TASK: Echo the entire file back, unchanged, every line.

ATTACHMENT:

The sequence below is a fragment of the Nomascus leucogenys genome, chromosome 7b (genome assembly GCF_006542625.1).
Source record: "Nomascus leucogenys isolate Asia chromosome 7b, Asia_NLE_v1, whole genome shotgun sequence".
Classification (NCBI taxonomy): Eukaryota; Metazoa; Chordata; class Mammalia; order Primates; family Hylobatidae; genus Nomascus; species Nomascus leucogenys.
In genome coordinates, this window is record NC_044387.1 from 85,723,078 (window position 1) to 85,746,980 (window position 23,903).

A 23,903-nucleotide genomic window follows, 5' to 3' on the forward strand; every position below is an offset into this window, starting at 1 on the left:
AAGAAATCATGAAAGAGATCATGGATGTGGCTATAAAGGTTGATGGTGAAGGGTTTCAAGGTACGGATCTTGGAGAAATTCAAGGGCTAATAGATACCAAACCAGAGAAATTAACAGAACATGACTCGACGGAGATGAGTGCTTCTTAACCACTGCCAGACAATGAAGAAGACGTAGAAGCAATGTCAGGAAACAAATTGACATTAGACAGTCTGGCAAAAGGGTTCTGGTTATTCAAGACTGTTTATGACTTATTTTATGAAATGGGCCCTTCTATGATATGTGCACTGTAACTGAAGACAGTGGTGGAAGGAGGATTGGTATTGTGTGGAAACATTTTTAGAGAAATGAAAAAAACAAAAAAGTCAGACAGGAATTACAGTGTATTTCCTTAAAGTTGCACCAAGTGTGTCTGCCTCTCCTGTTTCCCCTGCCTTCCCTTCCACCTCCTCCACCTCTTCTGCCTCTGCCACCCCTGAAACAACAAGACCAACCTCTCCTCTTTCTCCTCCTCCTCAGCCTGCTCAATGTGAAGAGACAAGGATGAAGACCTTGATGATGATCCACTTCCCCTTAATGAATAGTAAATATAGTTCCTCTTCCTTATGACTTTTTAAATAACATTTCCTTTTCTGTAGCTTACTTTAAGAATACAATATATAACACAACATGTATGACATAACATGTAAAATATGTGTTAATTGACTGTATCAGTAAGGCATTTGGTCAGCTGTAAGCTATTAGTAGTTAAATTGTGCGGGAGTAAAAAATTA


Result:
The sequence below is a fragment of the Nomascus leucogenys genome, chromosome 7b (genome assembly GCF_006542625.1).
Source record: "Nomascus leucogenys isolate Asia chromosome 7b, Asia_NLE_v1, whole genome shotgun sequence".
Classification (NCBI taxonomy): Eukaryota; Metazoa; Chordata; class Mammalia; order Primates; family Hylobatidae; genus Nomascus; species Nomascus leucogenys.
In genome coordinates, this window is record NC_044387.1 from 85,723,078 (window position 1) to 85,746,980 (window position 23,903).

A 23,903-nucleotide genomic window follows, 5' to 3' on the forward strand; every position below is an offset into this window, starting at 1 on the left:
AAGAAATCATGAAAGAGATCATGGATGTGGCTATAAAGGTTGATGGTGAAGGGTTTCAAGGTACGGATCTTGGAGAAATTCAAGGGCTAATAGATACCAAACCAGAGAAATTAACAGAACATGACTCGACGGAGATGAGTGCTTCTTAACCACTGCCAGACAATGAAGAAGACGTAGAAGCAATGTCAGGAAACAAATTGACATTAGACAGTCTGGCAAAAGGGTTCTGGTTATTCAAGACTGTTTATGACTTATTTTATGAAATGGGCCCTTCTATGATATGTGCACTGTAACTGAAGACAGTGGTGGAAGGAGGATTGGTATTGTGTGGAAACATTTTTAGAGAAATGAAAAAAACAAAAAAGTCAGACAGGAATTACAGTGTATTTCCTTAAAGTTGCACCAAGTGTGTCTGCCTCTCCTGTTTCCCCTGCCTTCCCTTCCACCTCCTCCACCTCTTCTGCCTCTGCCACCCCTGAAACAACAAGACCAACCTCTCCTCTTTCTCCTCCTCCTCAGCCTGCTCAATGTGAAGAGACAAGGATGAAGACCTTGATGATGATCCACTTCCCCTTAATGAATAGTAAATATAGTTCCTCTTCCTTATGACTTTTTAAATAACATTTCCTTTTCTGTAGCTTACTTTAAGAATACAATATATAACACAACATGTATGACATAACATGTAAAATATGTGTTAATTGACTGTATCAGTAAGGCATTTGGTCAGCTGTAAGCTATTAGTAGTTAAATTGTGCGGGAGTAAAAAATTA